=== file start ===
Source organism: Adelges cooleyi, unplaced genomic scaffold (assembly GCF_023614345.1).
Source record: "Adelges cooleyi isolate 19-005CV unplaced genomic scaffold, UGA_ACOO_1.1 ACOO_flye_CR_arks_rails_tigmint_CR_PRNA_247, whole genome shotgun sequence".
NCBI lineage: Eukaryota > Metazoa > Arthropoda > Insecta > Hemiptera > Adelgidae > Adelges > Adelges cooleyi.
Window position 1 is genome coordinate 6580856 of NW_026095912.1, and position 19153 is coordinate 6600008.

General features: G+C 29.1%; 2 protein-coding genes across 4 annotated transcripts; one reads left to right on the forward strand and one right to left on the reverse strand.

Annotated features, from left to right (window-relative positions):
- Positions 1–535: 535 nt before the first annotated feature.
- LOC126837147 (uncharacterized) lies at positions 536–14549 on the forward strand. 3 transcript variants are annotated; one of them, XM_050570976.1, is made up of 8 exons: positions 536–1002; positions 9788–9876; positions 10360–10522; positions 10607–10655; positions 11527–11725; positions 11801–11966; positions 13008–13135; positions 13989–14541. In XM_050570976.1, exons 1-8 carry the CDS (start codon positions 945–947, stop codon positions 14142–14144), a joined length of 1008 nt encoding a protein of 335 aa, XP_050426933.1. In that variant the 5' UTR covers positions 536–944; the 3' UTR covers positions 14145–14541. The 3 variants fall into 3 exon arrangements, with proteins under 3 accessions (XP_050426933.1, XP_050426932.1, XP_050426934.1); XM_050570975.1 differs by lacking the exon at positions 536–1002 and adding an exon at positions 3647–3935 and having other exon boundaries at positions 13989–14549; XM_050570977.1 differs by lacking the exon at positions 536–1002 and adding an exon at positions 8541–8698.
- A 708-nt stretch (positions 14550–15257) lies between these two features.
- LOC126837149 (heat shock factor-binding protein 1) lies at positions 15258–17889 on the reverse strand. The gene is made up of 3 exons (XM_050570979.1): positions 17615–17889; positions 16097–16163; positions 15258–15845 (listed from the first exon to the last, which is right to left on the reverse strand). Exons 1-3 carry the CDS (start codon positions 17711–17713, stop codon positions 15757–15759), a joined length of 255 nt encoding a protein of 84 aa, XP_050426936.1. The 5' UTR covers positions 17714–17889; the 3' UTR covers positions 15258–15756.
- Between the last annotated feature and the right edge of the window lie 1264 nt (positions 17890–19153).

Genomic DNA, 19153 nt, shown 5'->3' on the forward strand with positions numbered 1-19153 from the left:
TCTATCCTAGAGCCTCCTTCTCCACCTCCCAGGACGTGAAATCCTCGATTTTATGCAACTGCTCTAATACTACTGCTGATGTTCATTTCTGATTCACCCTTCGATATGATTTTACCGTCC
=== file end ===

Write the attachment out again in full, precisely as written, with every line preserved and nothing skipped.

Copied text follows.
Source organism: Adelges cooleyi, unplaced genomic scaffold (assembly GCF_023614345.1).
Source record: "Adelges cooleyi isolate 19-005CV unplaced genomic scaffold, UGA_ACOO_1.1 ACOO_flye_CR_arks_rails_tigmint_CR_PRNA_247, whole genome shotgun sequence".
NCBI lineage: Eukaryota > Metazoa > Arthropoda > Insecta > Hemiptera > Adelgidae > Adelges > Adelges cooleyi.
Window position 1 is genome coordinate 6580856 of NW_026095912.1, and position 19153 is coordinate 6600008.

General features: G+C 29.1%; 2 protein-coding genes across 4 annotated transcripts; one reads left to right on the forward strand and one right to left on the reverse strand.

Annotated features, from left to right (window-relative positions):
- Positions 1–535: 535 nt before the first annotated feature.
- LOC126837147 (uncharacterized) lies at positions 536–14549 on the forward strand. 3 transcript variants are annotated; one of them, XM_050570976.1, is made up of 8 exons: positions 536–1002; positions 9788–9876; positions 10360–10522; positions 10607–10655; positions 11527–11725; positions 11801–11966; positions 13008–13135; positions 13989–14541. In XM_050570976.1, exons 1-8 carry the CDS (start codon positions 945–947, stop codon positions 14142–14144), a joined length of 1008 nt encoding a protein of 335 aa, XP_050426933.1. In that variant the 5' UTR covers positions 536–944; the 3' UTR covers positions 14145–14541. The 3 variants fall into 3 exon arrangements, with proteins under 3 accessions (XP_050426933.1, XP_050426932.1, XP_050426934.1); XM_050570975.1 differs by lacking the exon at positions 536–1002 and adding an exon at positions 3647–3935 and having other exon boundaries at positions 13989–14549; XM_050570977.1 differs by lacking the exon at positions 536–1002 and adding an exon at positions 8541–8698.
- A 708-nt stretch (positions 14550–15257) lies between these two features.
- LOC126837149 (heat shock factor-binding protein 1) lies at positions 15258–17889 on the reverse strand. The gene is made up of 3 exons (XM_050570979.1): positions 17615–17889; positions 16097–16163; positions 15258–15845 (listed from the first exon to the last, which is right to left on the reverse strand). Exons 1-3 carry the CDS (start codon positions 17711–17713, stop codon positions 15757–15759), a joined length of 255 nt encoding a protein of 84 aa, XP_050426936.1. The 5' UTR covers positions 17714–17889; the 3' UTR covers positions 15258–15756.
- Between the last annotated feature and the right edge of the window lie 1264 nt (positions 17890–19153).

Genomic DNA, 19153 nt, shown 5'->3' on the forward strand with positions numbered 1-19153 from the left:
TCTATCCTAGAGCCTCCTTCTCCACCTCCCAGGACGTGAAATCCTCGATTTTATGCAACTGCTCTAATACTACTGCTGATGTTCATTTCTGATTCACCCTTCGATATGATTTTACCGTCC